That’s the biggest market but it’s other [borrowers]. Maybe it’s some people who have had some credit blemishes. You also have to remember that agencies use computers to approve or not approve a loan. They can’t work in an area of gray. It’s black or white.
Q: Jumbo loans are non-QM loans too, right? (Jumbo loans are mortgages above the limits set by the Federal Housing Finance Agency. In 2021, the limit is $548,250 for most markets and $822,375 in high-cost markets.)
A: Our average loan amount post-covid is over $500,000. Anyone who is above the agency loan limits is not going to qualify for an agency loan.
Q: Many readers may equate non-QM loans with the risky loans of the housing crisis. How are they different?
A: There are some really key difference-maker issues now. First and foremost, every single loan that was given in 2006 in the nonagency world was 100 percent financing so there was no money down. Today, our average down payment on every non-QM loan is over 20 percent. There’s a lot of other things, but that’s the biggest one. When someone comes to the closing table and writes a big check of their hard-earned money, they’re going to work really hard to pay their mortgage and not lose their home.
There’s also things like technology. We can confirm and verify things now that we couldn’t in 2006. We can find out a lot more about a borrower now that we maybe weren’t able to tell before. The mortgage business has a lot of technologies, fraud guards and things like that that just weren’t available.
Q: Nevertheless, we’re in the middle of a pandemic right now. Are you concerned about your loans? Like you said, you have no government backing on these loans.
A: I think there’s always got to be a little bit of concern, just about our entire economy and in the virus. Right now, I’d say the loans that were originated today, we’re looking at people and how they performed during the pandemic. So think about that. And let’s just say that, a majority of our loans are self-employed borrowers. We get to see their income stream during a pandemic. That was one of the things we always heard: Well, non-QM has never been stress tested. Well guess what? That’s no longer the case.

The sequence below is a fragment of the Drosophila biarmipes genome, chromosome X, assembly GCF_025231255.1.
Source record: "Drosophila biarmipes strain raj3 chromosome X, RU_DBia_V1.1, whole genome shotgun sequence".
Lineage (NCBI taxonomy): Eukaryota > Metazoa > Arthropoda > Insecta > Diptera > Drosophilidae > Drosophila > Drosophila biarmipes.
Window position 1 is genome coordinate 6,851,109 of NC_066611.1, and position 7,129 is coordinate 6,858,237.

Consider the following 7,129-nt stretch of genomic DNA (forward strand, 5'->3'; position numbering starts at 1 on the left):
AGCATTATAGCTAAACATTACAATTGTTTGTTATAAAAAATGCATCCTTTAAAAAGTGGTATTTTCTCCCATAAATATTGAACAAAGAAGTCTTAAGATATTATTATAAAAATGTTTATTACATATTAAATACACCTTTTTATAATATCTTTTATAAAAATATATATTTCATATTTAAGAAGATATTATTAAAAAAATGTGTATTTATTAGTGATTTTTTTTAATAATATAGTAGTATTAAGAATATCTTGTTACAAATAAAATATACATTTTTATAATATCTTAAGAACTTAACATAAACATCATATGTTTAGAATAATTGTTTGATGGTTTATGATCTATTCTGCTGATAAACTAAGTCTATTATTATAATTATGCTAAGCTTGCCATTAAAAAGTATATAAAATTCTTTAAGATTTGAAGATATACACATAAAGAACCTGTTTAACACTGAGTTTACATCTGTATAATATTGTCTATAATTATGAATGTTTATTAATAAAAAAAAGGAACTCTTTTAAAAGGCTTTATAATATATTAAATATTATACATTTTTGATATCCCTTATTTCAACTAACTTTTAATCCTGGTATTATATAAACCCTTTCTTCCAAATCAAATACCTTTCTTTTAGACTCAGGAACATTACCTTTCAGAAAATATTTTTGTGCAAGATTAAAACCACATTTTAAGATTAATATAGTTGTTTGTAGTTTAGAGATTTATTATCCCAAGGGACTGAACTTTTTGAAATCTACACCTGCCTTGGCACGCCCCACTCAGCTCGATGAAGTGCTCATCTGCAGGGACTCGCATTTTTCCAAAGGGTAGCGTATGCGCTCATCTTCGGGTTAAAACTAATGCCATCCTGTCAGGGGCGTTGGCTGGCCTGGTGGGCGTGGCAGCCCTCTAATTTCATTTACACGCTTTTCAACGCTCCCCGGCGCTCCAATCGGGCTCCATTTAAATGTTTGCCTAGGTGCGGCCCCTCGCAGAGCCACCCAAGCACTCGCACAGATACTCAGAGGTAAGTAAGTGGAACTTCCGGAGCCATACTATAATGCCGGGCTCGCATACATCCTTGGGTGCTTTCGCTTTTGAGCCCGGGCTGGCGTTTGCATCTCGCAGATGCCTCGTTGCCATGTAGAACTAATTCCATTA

Q: Many lenders are at capacity because of low rates. A refinance is much easier to process than a tricky non-QM loan. Are lenders doing non-QM loans or are they too much work right now?
A: Our industry has learned over the years that building your business on a refi market is shallow. It’s going to crumble at some point. The good originators never take their eye off the purchase market and non-QM is a purchase market product. I would say you’re not going to get [non-QM loans] from the biggest of big lenders. But the mortgage brokers and the independent mortgage bankers, they participate in non-QM every single day. So I think the only thing that you would be ruled out of is maybe the online lenders.
Q: But will a non-QM borrower have to wait longer to get their loan? For example, if someone is borrowing $400,000 to buy a house and another person is borrowing $600,000 for a house, the borrower asking for the lower amount will get it quicker, right?
A: Actually, the opposite is true. Because the agency lenders are so backed up with the refinances, they are struggling to get purchase transactions done on time. Our average turn-time for non-QM loans from start to finish is under 25 business days.
Q: Where is the non-QM market headed in 2021?
A: We’ve always considered the non-QM market to be about 10 percent of the overall origination business. Now 2020 was a little odd because of the influx of refinances but in a normalized market that’s where we’re working toward. We’re not near that. We have so much growth opportunity. Certainly, you can’t underestimate the overarching economic factors and the pandemic factors. But in general, we feel like we’re back on track and the industry is back on track to make non-QM that 10 percent of the market that it will be at some point. We expect 2021 to be a huge year in the non-QM space.